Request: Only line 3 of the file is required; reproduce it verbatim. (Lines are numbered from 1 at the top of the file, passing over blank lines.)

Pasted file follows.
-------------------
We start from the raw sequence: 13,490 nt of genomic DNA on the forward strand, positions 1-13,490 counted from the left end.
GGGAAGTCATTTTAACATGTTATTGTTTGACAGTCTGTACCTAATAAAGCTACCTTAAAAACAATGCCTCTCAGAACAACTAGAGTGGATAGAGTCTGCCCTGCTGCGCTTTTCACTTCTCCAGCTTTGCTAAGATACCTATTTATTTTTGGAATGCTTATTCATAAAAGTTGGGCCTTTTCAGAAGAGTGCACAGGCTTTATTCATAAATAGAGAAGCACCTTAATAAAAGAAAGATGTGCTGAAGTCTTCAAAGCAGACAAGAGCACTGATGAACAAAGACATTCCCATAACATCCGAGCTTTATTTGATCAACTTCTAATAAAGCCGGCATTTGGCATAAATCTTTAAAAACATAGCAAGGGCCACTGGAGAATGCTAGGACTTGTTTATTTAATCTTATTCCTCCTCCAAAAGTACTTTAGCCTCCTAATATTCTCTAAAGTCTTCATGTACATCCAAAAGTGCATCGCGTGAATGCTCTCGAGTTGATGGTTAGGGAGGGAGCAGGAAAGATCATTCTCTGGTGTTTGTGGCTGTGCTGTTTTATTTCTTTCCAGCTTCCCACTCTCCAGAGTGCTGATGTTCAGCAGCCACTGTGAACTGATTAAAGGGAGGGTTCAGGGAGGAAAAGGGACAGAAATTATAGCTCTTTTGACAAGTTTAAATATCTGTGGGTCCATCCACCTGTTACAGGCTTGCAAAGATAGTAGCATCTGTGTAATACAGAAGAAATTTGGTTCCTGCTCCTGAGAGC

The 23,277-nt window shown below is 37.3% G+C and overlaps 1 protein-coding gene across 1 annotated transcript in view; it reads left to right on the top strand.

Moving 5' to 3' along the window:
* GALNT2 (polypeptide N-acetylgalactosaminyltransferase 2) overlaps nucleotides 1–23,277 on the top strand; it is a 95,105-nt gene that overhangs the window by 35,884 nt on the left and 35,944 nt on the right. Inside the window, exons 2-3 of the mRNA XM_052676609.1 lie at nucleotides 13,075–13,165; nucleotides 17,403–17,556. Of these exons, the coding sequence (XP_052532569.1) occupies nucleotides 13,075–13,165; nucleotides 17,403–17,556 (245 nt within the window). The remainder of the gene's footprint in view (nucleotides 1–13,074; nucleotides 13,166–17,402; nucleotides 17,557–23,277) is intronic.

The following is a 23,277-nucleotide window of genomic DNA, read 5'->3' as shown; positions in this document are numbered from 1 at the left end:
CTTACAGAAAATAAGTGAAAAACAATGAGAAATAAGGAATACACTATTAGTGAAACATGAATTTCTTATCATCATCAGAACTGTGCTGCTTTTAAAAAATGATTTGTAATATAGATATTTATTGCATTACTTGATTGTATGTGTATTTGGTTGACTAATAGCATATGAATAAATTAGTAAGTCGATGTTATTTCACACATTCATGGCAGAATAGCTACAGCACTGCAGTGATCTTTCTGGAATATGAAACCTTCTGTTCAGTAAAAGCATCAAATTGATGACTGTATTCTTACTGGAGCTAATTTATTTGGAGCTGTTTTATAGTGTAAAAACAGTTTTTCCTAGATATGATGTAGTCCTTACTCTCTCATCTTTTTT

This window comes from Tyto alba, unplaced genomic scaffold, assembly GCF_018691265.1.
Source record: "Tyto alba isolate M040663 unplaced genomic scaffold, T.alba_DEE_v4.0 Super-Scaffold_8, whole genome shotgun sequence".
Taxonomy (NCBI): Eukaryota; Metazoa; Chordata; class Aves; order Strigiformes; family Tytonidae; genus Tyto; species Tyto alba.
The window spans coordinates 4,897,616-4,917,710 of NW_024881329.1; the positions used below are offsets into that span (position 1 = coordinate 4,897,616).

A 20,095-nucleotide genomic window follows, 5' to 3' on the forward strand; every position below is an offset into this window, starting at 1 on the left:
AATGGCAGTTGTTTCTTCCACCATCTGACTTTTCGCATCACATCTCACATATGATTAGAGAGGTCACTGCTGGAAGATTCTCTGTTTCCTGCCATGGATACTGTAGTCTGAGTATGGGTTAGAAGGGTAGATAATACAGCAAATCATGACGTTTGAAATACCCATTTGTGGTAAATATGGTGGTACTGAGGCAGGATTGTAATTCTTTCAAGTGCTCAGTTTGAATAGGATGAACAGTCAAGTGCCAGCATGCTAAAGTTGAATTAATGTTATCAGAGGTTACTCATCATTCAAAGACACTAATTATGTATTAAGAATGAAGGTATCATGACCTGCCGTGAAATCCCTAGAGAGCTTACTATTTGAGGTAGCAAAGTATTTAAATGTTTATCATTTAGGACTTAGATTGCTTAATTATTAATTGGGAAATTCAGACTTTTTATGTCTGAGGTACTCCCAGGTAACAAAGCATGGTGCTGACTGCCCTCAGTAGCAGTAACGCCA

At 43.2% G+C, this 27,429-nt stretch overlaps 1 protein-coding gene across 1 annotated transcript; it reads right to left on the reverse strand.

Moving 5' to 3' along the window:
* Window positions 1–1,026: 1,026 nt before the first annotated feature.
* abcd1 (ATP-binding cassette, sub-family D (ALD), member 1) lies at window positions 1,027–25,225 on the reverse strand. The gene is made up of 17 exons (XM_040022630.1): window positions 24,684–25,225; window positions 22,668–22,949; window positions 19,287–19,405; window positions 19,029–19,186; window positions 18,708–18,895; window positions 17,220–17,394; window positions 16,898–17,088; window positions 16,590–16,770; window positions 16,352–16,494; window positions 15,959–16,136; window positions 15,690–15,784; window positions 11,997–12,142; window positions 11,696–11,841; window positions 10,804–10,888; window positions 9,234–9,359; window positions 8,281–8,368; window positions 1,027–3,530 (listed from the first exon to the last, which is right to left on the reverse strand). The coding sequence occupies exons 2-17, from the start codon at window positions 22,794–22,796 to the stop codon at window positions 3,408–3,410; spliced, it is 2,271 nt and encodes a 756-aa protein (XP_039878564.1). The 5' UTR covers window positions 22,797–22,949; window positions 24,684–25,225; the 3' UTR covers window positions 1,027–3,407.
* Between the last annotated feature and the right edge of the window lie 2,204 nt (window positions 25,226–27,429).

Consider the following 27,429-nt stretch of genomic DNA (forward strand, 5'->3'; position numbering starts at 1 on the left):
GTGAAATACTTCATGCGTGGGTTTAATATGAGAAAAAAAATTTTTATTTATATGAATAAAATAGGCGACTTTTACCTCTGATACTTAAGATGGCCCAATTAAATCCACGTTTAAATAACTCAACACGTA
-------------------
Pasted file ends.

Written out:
The 23,277-nt window shown below is 37.3% G+C and overlaps 1 protein-coding gene across 1 annotated transcript in view; it reads left to right on the top strand.